One of Veronica’s main themes involves the tension between the surface self and the real self. When Alison was modeling, she was too concerned with superficial appearances. After Alain betrayed her and she returned to the United States, she longed for the lavish, bright “heaven” of the European elite and found her life in New Jersey too gray. At such a young age, she was aware of the corruption of that world, but she romanticized it. In her forties, Alison realizes that “there is always a style suit, or suits.” She notices that some wanderers like her were just going from one personality to the next, as if they were just “looking for a container to hold everything in place.” While Alison and so many people around her were like liquid, similar to the music she used to love, Veronica was like a rock. Her words were hard, her garish appearance was hard, but she was committed to honesty. For example, once when Alison and Veronica were viewing a controversial Robert Mapplethorpe exhibit, an offended woman remarked that she “didn’t need to see that.” In response, Veronica snapped, “Then why did you come?” Her candor embarrassed Alison at times, but it also provided relief from their duplicitous surroundings. Even Alison’s father displayed duplicity. When Alison was ten, her mother tripped, fell, and was so badly hurt that she moaned. Alison turned and saw her father smiling, but he soon put on a concerned face and approached his wife. That smile disturbed Alison for years, but she later created her own falseness by loving a superficial world too much.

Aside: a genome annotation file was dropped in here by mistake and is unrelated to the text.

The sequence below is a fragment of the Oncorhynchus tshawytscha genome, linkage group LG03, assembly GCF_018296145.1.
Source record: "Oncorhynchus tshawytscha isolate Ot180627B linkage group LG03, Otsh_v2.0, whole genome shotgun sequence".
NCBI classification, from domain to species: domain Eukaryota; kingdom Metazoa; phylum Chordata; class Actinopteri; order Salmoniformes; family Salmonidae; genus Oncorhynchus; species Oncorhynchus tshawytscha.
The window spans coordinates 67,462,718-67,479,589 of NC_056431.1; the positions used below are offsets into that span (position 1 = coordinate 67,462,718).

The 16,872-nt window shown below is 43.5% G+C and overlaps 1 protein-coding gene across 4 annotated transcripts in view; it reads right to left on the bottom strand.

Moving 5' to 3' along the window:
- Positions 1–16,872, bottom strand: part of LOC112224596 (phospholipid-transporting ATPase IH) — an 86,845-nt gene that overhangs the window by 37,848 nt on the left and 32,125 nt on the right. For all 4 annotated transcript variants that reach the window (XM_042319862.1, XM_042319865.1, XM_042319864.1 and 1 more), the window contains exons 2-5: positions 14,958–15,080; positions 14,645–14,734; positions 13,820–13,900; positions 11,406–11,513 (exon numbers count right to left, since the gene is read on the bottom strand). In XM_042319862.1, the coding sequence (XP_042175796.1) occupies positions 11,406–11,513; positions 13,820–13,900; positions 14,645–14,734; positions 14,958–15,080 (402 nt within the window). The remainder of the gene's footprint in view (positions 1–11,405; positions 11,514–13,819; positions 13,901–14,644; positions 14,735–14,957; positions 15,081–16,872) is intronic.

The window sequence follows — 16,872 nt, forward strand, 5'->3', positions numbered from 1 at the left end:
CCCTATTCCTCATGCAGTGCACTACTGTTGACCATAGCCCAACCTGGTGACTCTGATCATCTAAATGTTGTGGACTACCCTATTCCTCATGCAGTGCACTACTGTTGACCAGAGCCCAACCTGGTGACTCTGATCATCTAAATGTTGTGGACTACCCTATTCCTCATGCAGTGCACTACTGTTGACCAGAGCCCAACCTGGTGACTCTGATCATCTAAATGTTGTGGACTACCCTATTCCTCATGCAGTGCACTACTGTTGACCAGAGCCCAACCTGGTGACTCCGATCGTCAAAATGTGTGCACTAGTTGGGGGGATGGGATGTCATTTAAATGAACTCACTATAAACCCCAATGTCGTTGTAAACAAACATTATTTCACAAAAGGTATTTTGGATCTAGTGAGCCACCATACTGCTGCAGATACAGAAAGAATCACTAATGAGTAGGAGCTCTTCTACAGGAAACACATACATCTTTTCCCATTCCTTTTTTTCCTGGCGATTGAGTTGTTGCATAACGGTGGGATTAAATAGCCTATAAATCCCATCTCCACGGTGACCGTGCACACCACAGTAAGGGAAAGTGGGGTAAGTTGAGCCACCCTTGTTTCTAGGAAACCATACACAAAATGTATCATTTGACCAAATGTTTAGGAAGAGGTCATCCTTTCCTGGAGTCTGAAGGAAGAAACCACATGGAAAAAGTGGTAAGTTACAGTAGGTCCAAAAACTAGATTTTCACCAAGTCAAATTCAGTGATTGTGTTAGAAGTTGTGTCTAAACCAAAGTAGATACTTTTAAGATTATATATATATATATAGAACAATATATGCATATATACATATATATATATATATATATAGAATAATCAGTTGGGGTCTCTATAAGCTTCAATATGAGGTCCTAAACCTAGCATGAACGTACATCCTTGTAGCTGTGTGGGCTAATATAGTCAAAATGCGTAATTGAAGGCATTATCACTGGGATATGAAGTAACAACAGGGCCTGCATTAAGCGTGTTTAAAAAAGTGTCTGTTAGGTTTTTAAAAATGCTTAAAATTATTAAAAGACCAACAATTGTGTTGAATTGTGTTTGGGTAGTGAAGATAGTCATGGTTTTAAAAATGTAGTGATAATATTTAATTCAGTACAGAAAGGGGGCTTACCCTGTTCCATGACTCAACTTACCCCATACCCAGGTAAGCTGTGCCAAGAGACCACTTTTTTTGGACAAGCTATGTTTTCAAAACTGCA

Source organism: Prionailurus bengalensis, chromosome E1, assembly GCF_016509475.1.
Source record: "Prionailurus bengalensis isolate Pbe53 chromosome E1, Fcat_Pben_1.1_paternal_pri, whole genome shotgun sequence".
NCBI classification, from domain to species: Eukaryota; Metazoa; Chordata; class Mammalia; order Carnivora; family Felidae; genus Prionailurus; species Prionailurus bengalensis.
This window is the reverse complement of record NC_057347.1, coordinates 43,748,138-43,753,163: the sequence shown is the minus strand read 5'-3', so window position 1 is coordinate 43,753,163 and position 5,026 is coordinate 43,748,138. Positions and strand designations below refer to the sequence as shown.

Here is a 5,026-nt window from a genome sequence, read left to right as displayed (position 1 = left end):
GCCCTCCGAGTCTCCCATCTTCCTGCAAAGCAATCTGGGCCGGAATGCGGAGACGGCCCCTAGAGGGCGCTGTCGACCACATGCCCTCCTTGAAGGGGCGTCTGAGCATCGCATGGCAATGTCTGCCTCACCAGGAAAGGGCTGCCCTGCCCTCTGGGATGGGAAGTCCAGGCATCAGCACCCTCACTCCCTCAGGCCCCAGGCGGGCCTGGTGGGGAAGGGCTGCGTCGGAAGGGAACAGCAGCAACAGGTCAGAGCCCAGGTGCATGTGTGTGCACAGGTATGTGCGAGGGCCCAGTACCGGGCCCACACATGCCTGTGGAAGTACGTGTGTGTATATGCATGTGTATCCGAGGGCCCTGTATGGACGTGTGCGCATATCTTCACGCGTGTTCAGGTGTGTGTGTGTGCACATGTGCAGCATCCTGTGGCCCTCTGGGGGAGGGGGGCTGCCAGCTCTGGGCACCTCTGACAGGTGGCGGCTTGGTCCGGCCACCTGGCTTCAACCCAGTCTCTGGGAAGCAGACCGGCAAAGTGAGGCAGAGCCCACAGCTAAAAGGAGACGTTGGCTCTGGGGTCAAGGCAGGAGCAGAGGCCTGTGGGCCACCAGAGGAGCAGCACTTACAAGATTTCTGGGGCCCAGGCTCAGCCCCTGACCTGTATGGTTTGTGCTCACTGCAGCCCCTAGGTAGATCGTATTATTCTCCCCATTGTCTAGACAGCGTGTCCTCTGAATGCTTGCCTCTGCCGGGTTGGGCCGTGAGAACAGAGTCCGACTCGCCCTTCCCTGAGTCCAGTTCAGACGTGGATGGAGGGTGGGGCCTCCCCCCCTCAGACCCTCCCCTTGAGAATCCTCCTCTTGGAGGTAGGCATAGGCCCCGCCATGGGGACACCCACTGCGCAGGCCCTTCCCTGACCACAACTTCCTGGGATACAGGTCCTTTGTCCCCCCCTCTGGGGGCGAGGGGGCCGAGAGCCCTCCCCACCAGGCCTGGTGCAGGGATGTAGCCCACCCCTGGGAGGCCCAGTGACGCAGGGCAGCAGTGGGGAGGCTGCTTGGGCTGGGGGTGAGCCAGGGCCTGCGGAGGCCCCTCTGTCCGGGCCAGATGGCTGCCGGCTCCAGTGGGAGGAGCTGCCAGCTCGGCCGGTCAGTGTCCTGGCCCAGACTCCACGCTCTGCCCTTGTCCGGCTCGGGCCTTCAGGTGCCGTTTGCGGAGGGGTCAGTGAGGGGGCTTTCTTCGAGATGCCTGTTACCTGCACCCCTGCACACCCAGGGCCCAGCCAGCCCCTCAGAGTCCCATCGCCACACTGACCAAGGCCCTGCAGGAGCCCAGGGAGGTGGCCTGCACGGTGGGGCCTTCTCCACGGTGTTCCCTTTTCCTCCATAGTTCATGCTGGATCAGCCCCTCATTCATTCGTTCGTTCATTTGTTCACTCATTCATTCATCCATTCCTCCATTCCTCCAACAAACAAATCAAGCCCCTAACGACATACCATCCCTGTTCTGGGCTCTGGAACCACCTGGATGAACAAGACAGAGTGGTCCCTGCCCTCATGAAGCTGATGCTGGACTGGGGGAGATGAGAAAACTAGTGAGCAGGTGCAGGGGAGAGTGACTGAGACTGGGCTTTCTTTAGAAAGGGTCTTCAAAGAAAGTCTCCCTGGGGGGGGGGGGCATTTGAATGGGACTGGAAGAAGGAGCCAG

Due in no small part to Veronica’s friendship, Alison came to reject falseness. When Alison took a plane from Los Angeles to New York to visit Veronica, she sat next to a woman whose son was dying. The woman, Suzanne, did not hide her grief, and she was so shaken by it that she kept dropping things into the aisle by accident. An annoyed flight attendant rolled his eyes behind Suzanne’s back, and Alison gave him such a dirty look that he turned pale.

Throughout the novel, Gaitskill also develops three interrelated themes: beauty and ugliness, love and cruelty, and sex and death. Gaitskill shows readers that the two parts of each are really one unit. As Alison washes John’s windows, readers see this coexistence of beauty and ugliness,...

(The entire section is 960 words.)